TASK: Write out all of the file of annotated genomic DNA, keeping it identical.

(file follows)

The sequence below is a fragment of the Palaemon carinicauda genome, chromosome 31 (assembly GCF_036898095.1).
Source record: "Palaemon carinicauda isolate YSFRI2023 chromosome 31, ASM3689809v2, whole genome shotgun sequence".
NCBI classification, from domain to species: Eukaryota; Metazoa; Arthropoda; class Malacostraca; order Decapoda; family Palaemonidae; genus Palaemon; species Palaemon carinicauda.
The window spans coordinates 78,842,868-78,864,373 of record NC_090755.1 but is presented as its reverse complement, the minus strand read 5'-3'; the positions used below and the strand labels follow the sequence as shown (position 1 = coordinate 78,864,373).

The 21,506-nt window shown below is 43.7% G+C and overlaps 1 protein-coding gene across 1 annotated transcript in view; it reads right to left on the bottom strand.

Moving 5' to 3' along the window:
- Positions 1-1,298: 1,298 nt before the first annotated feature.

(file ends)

The sequence below is a fragment of the Palaemon carinicauda genome, chromosome 31 (assembly GCF_036898095.1).
Source record: "Palaemon carinicauda isolate YSFRI2023 chromosome 31, ASM3689809v2, whole genome shotgun sequence".
NCBI classification, from domain to species: Eukaryota; Metazoa; Arthropoda; class Malacostraca; order Decapoda; family Palaemonidae; genus Palaemon; species Palaemon carinicauda.
The window spans coordinates 78,842,868-78,864,373 of record NC_090755.1 but is presented as its reverse complement, the minus strand read 5'-3'; the positions used below and the strand labels follow the sequence as shown (position 1 = coordinate 78,864,373).

The 21,506-nt window shown below is 43.7% G+C and overlaps 1 protein-coding gene across 1 annotated transcript in view; it reads right to left on the bottom strand.

Moving 5' to 3' along the window:
- Positions 1-1,298: 1,298 nt before the first annotated feature.